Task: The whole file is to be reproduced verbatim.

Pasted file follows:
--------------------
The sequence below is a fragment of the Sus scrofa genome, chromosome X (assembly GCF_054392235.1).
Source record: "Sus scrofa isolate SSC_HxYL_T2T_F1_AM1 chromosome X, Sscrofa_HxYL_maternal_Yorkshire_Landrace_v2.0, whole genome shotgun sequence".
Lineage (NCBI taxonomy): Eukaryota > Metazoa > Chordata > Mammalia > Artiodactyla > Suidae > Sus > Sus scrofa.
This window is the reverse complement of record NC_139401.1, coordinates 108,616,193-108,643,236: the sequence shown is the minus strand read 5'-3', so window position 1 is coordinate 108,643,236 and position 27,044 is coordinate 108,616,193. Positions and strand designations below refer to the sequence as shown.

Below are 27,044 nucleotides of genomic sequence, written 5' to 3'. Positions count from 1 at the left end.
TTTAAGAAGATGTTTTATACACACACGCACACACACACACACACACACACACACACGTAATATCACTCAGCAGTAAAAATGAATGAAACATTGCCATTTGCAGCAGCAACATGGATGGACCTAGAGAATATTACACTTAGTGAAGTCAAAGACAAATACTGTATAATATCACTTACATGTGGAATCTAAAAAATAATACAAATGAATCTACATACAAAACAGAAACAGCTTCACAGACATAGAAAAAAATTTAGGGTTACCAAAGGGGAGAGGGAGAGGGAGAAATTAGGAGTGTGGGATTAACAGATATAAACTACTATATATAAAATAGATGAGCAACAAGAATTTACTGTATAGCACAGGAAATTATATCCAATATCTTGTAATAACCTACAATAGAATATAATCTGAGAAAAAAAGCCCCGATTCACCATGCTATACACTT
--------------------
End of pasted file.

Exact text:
The sequence below is a fragment of the Sus scrofa genome, chromosome X (assembly GCF_054392235.1).
Source record: "Sus scrofa isolate SSC_HxYL_T2T_F1_AM1 chromosome X, Sscrofa_HxYL_maternal_Yorkshire_Landrace_v2.0, whole genome shotgun sequence".
Lineage (NCBI taxonomy): Eukaryota > Metazoa > Chordata > Mammalia > Artiodactyla > Suidae > Sus > Sus scrofa.
This window is the reverse complement of record NC_139401.1, coordinates 108,616,193-108,643,236: the sequence shown is the minus strand read 5'-3', so window position 1 is coordinate 108,643,236 and position 27,044 is coordinate 108,616,193. Positions and strand designations below refer to the sequence as shown.

Below are 27,044 nucleotides of genomic sequence, written 5' to 3'. Positions count from 1 at the left end.
TTTAAGAAGATGTTTTATACACACACGCACACACACACACACACACACACACACACGTAATATCACTCAGCAGTAAAAATGAATGAAACATTGCCATTTGCAGCAGCAACATGGATGGACCTAGAGAATATTACACTTAGTGAAGTCAAAGACAAATACTGTATAATATCACTTACATGTGGAATCTAAAAAATAATACAAATGAATCTACATACAAAACAGAAACAGCTTCACAGACATAGAAAAAAATTTAGGGTTACCAAAGGGGAGAGGGAGAGGGAGAAATTAGGAGTGTGGGATTAACAGATATAAACTACTATATATAAAATAGATGAGCAACAAGAATTTACTGTATAGCACAGGAAATTATATCCAATATCTTGTAATAACCTACAATAGAATATAATCTGAGAAAAAAAGCCCCGATTCACCATGCTATACACTT